The Medical profession is widely regarded as one of the most respected and noblest of professions all over the world. Though many may consider a doctor to be like a god, at the end of the day they are as human as the rest of us and are prone to commit certain errors and mistakes. These errors committed by doctors came to be formally and legally known as “Medical Negligence”[1].  Medical negligence can be considered as an important aspect of medical law which covers all forms of carelessness and mistakes committed by doctors. In other words, Medical negligence is an act which occurs due to the doctor’s failure to administer reasonable care to their patients due to wilful negligence on their behalf[2]. However, the legal definition was clearly stated by Justice McNair in the Bolam Case:

“ Negligence in law means a failure to do some act which a reasonable man in the circumstances would do, or the doing of some act which a reasonable man in the circumstances would not do; and if that failure or the doing of that act results in injury, then there is a cause of action “[3].

There are a few essential elements that has to be well established by the claimants in order to prove that their doctor was negligent; Firstly, and most importantly it must be evident that there exists a duty of care between the doctor and the patient. Secondly, There must a clear violation or breach of that duty of care. Thirdly, the claimant/patient should have suffered an injury or death which could have been avoided if the doctor had not acted negligently[4]. If complainants can successfully establish the aforementioned; they will be duly compensated for the harm caused to them and the doctors will be held liable to disciplinary action or criminal prosecution[5].

The introduction of the Consumer Protection Act, 1986 in India led to a number of patients filing cases against their doctors for acts of medical negligence. A complaint for deficiency of service can be filed before the Consumer Forum under the Consumer Protection Act, 1986[6]. In the current times, there is a widespread public awareness amongst the people in India which has not only forced government hospitals and private clinics to be cautious but to also maintain proper hospital facilities, professional standards and to provide proper methods of treatment[7].

There are also other remedies which are available to the aggrieved patients due to medical negligence caused be doctors as per existing laws in India; (i) A civil suit for the recovery of damages in the appropriate civil court or consumer forum. (ii) A complaint under Section 304-A of the Indian Penal Code,1860 in the appropriate Criminal Court[8]. (iii) A complaint to the Medical Council of India or the State Medical Council for de-registration of a doctor on account of negligence.(iv) The right to life enshrined in Article 21 of the constitution of India also includes the right to health and casts an obligation on the state and the medical profession to preserve life. Neither the state nor the statute action can intervene to avoid or delay the discharge of the paramount obligation imposed upon the medical professionals.[9]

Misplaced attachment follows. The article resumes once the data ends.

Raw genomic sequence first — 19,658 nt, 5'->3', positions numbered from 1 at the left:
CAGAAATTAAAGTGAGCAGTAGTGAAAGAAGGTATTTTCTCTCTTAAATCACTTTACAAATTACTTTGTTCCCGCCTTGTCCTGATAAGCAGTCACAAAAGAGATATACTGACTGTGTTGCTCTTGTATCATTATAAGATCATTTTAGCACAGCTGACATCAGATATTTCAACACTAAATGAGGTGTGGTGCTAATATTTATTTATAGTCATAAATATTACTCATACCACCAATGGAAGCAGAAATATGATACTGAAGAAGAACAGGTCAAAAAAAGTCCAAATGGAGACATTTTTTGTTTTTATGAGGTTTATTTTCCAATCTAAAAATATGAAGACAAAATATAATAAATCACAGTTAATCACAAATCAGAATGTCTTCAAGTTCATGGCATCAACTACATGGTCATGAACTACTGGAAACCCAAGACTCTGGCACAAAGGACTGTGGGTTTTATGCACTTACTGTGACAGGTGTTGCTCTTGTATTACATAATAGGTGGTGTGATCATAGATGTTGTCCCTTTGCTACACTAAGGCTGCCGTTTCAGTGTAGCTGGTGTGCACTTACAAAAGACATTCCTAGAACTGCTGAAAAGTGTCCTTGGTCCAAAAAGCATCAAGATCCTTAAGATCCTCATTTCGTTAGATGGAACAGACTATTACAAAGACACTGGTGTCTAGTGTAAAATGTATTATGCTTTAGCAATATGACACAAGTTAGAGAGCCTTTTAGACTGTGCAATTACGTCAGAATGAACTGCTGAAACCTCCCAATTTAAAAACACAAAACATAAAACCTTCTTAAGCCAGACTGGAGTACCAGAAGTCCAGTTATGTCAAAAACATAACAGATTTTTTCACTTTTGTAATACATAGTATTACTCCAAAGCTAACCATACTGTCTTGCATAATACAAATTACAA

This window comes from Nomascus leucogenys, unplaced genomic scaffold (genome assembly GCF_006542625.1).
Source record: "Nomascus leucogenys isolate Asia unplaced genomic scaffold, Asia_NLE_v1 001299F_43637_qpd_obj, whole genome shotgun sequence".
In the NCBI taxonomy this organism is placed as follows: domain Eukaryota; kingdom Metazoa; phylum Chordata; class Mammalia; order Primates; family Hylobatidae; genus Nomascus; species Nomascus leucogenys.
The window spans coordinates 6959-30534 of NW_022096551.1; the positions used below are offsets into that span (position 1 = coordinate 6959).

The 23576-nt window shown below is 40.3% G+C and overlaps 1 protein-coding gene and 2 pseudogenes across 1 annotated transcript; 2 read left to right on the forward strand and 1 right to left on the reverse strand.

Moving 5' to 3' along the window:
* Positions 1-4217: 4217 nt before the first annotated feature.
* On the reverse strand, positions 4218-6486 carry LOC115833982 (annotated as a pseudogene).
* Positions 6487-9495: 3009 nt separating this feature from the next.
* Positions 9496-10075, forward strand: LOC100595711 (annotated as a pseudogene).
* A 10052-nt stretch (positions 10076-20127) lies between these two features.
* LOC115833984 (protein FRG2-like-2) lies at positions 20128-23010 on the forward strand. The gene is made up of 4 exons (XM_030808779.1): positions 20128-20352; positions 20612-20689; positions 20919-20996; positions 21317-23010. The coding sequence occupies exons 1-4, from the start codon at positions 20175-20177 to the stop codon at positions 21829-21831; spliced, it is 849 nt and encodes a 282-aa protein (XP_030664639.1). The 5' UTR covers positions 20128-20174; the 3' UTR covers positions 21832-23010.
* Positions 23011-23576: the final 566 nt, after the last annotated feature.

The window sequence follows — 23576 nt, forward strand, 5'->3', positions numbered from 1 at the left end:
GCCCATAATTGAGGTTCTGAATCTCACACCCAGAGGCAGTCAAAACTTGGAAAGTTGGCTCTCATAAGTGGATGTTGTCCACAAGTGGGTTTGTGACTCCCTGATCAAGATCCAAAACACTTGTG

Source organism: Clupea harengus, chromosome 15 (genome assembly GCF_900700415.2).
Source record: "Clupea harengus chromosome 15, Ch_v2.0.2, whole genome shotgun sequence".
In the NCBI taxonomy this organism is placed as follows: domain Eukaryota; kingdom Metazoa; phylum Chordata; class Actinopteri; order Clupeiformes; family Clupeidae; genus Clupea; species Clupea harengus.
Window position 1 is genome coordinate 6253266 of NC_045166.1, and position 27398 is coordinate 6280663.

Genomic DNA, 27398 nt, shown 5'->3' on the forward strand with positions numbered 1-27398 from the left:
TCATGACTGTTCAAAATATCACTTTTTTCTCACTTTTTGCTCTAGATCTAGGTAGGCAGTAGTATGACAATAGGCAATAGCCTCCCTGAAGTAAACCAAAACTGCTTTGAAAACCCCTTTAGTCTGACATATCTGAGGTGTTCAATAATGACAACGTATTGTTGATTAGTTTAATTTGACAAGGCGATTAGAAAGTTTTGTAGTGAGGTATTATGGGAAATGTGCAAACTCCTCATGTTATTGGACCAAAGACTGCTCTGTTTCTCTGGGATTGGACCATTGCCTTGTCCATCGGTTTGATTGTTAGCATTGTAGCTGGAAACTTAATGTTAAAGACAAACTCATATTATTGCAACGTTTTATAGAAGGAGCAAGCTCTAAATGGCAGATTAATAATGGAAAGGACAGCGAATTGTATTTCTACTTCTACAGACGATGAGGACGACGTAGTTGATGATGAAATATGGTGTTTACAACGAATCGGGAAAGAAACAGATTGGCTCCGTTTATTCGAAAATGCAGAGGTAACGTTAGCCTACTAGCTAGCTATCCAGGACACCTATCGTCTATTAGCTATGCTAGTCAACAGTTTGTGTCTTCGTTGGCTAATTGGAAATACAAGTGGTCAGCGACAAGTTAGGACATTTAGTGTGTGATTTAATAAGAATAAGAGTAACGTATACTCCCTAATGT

Though India is a country which is totally committed to the rule of law, it is quite difficult for the judges to determine negligence committed by doctors as they are not well acquainted with medical science. They often tend to base their decisions on the opinions of medical experts appointed by the courts[10]. However, the main problems lies with the fact that even though  the Indian Judicial System inherits certain principles from the Bolam and Bolitho test which are considered worldwide as landmark judgements for medical negligence claims, they still expect a claimant to establish that the doctor was “grossly negligent” which they interpret as “ordinary negligence” whilst committing his duties towards his patient; which makes it almost practically impossible for claimants to establish. This is adopted by the Indian courts to protect doctors from a number of fraudulent and unnecessary claims made against them even though they are provided with various defence’s under Section 52,80,81 and 88 of the Indian Penal Code[11].

[1] Shweta Thakur & Vikram Singh Jaswal “Medical Negligence in India” (Regal Publications, 2013)

[2] Anoop K Kaushal “Medical Negligence & Legal Remedies” (4th edn, Universal Law Publishing, 2016) p.332

[3] Bolam V Friern Hospital Management Committee, [1957] 1 W.L.R 582

[4] Y. Venkatashwara Rao “Law Relating to Medical Negligence” (3rd edn, Asia Law House, 2019)

[5] Ibid

[6] S.V Joga Rao “Medical Negligence Liability under the Consumer Protection Act: A review of Judicial Perspective” (2009) 25 Indian Journal of Urology 3

[7] Ibid

[8]  The Indian Penal Code,1860 – Section 304-A

[9]  The Constitution of India,1949 – Article 21

[10]  Anoop K Kaushal “Medical Negligence & Legal Remedies” (4th edn, Universal Law Publishing, 2016) p.

[11] IPC,1860 – Section 52,80,81 & Section 88.

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